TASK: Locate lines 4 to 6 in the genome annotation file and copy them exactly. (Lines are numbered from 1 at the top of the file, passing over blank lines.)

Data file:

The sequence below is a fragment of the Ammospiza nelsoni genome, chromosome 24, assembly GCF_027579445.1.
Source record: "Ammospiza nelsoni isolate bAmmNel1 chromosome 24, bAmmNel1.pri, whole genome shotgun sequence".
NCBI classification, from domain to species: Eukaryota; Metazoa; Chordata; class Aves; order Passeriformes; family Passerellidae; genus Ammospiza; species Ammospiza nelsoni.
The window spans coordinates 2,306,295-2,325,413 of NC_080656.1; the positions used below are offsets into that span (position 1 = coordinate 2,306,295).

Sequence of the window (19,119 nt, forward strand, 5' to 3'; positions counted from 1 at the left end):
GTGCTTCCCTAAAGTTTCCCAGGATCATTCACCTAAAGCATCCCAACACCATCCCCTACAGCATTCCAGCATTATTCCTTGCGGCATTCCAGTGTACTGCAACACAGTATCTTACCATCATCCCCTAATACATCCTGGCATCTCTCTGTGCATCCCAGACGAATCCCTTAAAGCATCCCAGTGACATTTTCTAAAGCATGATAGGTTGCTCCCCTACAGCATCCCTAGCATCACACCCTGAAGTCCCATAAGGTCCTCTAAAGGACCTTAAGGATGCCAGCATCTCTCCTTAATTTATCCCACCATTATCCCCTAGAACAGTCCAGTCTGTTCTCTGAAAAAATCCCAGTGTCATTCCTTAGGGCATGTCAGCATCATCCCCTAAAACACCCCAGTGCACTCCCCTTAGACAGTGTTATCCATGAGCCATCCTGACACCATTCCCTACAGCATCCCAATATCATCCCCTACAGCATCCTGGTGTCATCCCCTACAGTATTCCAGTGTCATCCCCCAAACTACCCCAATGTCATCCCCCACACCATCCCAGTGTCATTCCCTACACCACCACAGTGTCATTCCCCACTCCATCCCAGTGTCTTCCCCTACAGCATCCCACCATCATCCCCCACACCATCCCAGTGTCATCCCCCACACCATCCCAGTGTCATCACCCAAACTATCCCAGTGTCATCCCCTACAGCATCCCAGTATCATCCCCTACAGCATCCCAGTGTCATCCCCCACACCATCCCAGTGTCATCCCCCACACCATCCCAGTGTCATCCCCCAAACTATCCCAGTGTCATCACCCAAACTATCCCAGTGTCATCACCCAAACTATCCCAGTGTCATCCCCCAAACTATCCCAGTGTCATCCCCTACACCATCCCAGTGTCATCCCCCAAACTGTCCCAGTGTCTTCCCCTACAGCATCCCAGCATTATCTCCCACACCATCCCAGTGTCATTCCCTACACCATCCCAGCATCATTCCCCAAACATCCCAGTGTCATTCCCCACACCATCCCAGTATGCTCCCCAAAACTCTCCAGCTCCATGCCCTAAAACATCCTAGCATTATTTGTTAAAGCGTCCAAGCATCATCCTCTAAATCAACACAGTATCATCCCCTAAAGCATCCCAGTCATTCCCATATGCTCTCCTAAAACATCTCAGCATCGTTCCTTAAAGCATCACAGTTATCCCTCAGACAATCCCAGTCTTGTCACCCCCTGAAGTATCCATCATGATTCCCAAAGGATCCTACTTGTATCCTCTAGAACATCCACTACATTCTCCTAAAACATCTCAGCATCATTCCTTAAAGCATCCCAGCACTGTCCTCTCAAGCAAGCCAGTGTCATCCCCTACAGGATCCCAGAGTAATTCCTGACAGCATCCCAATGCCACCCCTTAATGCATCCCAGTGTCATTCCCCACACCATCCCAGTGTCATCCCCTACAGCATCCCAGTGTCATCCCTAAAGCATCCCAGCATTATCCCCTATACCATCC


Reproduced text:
The window spans coordinates 2,306,295-2,325,413 of NC_080656.1; the positions used below are offsets into that span (position 1 = coordinate 2,306,295).

Sequence of the window (19,119 nt, forward strand, 5' to 3'; positions counted from 1 at the left end):
GTGCTTCCCTAAAGTTTCCCAGGATCATTCACCTAAAGCATCCCAACACCATCCCCTACAGCATTCCAGCATTATTCCTTGCGGCATTCCAGTGTACTGCAACACAGTATCTTACCATCATCCCCTAATACATCCTGGCATCTCTCTGTGCATCCCAGACGAATCCCTTAAAGCATCCCAGTGACATTTTCTAAAGCATGATAGGTTGCTCCCCTACAGCATCCCTAGCATCACACCCTGAAGTCCCATAAGGTCCTCTAAAGGACCTTAAGGATGCCAGCATCTCTCCTTAATTTATCCCACCATTATCCCCTAGAACAGTCCAGTCTGTTCTCTGAAAAAATCCCAGTGTCATTCCTTAGGGCATGTCAGCATCATCCCCTAAAACACCCCAGTGCACTCCCCTTAGACAGTGTTATCCATGAGCCATCCTGACACCATTCCCTACAGCATCCCAATATCATCCCCTACAGCATCCTGGTGTCATCCCCTACAGTATTCCAGTGTCATCCCCCAAACTACCCCAATGTCATCCCCCACACCATCCCAGTGTCATTCCCTACACCACCACAGTGTCATTCCCCACTCCATCCCAGTGTCTTCCCCTACAGCATCCCACCATCATCCCCCACACCATCCCAGTGTCATCCCCCACACCATCCCAGTGTCATCACCCAAACTATCCCAGTGTCATCCCCTACAGCATCCCAGTATCATCCCCTACAGCATCCCAGTGTCATCCCCCACACCATCCCAGTGTCATCCCCCACACCATCCCAGTGTCATCCCCCAAACTATCCCAGTGTCATCACCCAAACTATCCCAGTGTCATCACCCAAACTATCCCAGTGTCATCCCCCAAACTATCCCAGTGTCATCCCCTACACCATCCCAGTGTCATCCCCCAAACTGTCCCAGTGTCTTCCCCTACAGCATCCCAGCATTATCTCCCACACCATCCCAGTGTCATTCCCTACACCATCCCAGCATCATTCCCCAAACATCCCAGTGTCATTCCCCACACCATCCCAGTATGCTCCCCAAAACTCTCCAGCTCCATGCCCTAAAACATCCTAGCATTATTTGTTAAAGCGTCCAAGCATCATCCTCTAAATCAACACAGTATCATCCCCTAAAGCATCCCAGTCATTCCCATATGCTCTCCTAAAACATCTCAGCATCGTTCCTTAAAGCATCACAGTTATCCCTCAGACAATCCCAGTCTTGTCACCCCCTGAAGTATCCATCATGATTCCCAAAGGATCCTACTTGTATCCTCTAGAACATCCACTACATTCTCCTAAAACATCTCAGCATCATTCCTTAAAGCATCCCAGCACTGTCCTCTCAAGCAAGCCAGTGTCATCCCCTACAGGATCCCAGAGTAATTCCTGACAGCATCCCAATGCCACCCCTTAATGCATCCCAGTGTCATTCCCCACACCATCCCAGTGTCATCCCCTACAGCATCCCAGTGTCATCCCTAAAGCATCCCAGCATTATCCCCTATACCATCC